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Published: Wednesday, 4/27/2005

Minimizing the damage to Pearson

The irony of thousands of ash trees being cut down on Arbor Day marks a tragic chapter in the history of Metroparks. The impact of the Ohio Department of Agriculture's emerald ash borer eradication project at Pearson Metropark will be extensive and severe.

The park district's staff has advocated for the preservation of eastern Lucas County's only metropark, but the state agency has compelling evidence that it is already too late to spare the trees from this insidious invader.

If the decision were ours to make and the problem limited to Pearson, the course of action might be different. But the agriculture department has jurisdiction in this matter and the stakes are greater than any one park or community.

Following a protocol created by a national task force made up of foresters, entomologists, and other experts, the state is waging a war against time in an effort to save 3.8 billion trees in Ohio. The fate of billions more trees in communities across the eastern United States may depend upon stopping the beetle here.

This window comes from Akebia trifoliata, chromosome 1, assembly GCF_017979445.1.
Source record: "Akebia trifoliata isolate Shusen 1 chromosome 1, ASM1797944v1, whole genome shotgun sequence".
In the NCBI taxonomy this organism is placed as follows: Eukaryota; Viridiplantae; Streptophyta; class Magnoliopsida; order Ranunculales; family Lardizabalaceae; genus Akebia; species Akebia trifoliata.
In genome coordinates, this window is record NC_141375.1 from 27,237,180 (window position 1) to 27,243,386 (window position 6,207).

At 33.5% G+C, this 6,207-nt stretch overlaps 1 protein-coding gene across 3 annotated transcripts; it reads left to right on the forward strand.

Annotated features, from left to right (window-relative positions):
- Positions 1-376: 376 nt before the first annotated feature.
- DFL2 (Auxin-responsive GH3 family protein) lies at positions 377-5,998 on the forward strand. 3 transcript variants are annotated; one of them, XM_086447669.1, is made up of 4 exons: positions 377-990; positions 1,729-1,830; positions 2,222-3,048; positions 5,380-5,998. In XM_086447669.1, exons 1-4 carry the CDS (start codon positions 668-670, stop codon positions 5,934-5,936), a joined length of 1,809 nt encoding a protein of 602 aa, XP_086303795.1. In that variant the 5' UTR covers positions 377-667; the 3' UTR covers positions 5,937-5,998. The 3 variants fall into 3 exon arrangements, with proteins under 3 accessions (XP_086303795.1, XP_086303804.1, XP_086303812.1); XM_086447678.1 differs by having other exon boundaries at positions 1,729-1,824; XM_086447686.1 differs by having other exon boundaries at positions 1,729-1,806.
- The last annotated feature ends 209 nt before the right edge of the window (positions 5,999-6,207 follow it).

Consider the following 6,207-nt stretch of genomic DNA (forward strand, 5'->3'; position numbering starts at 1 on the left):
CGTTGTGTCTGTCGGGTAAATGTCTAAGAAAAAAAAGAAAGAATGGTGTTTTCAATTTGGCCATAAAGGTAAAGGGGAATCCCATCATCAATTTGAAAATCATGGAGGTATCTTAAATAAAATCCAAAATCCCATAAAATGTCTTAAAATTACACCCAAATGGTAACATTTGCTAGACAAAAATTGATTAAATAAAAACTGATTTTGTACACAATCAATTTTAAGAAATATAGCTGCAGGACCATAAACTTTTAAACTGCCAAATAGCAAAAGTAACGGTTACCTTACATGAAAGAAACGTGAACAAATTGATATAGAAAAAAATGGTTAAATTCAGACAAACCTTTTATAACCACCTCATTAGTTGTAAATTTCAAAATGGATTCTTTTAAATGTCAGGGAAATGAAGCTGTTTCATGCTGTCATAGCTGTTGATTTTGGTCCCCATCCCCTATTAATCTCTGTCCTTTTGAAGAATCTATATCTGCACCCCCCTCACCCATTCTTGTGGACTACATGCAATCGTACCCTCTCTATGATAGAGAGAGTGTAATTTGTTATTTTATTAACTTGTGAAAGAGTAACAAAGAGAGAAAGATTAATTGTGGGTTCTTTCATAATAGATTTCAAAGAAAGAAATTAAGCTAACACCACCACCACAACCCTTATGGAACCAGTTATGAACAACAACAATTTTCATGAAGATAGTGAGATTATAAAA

Metroparks will continue to do everything in its power to minimize the impacts of the eradication project on Pearson and Oak Openings Preserve, where the beetle has been found, and the other metroparks still at risk of infestation. The forest is resilient and will rebound with renewed growth, helped along by a replanting campaign we hope to begin soon.

One way we can channel our disappointment in a positive way is to urge our federal lawmakers to close the door to exotic species that arrive on American shores at the rate of one every eight months. The cost of prevention is small compared to the cost to our native plants and animals. Pearson Metropark is proof of what we stand to lose.

Jack Gallon

President

Metroparks of the Toledo Area

Columnist Thomas Sowell seems to have no trouble understanding how natural economic forces shape the financial marketplace. Why then does he resort to bizarre conspiracy theories to explain things that are clearly the result of natural social forces shaping the workplace?

He is alarmed that, in the universities, "it is not at all uncommon to find a whole academic department - sociology for example - without a single Republican."

Does he imagine that there are long lines of neo-con applicants outside the dean's office being hit on the head and carried away by liberal trolls who live in the basement?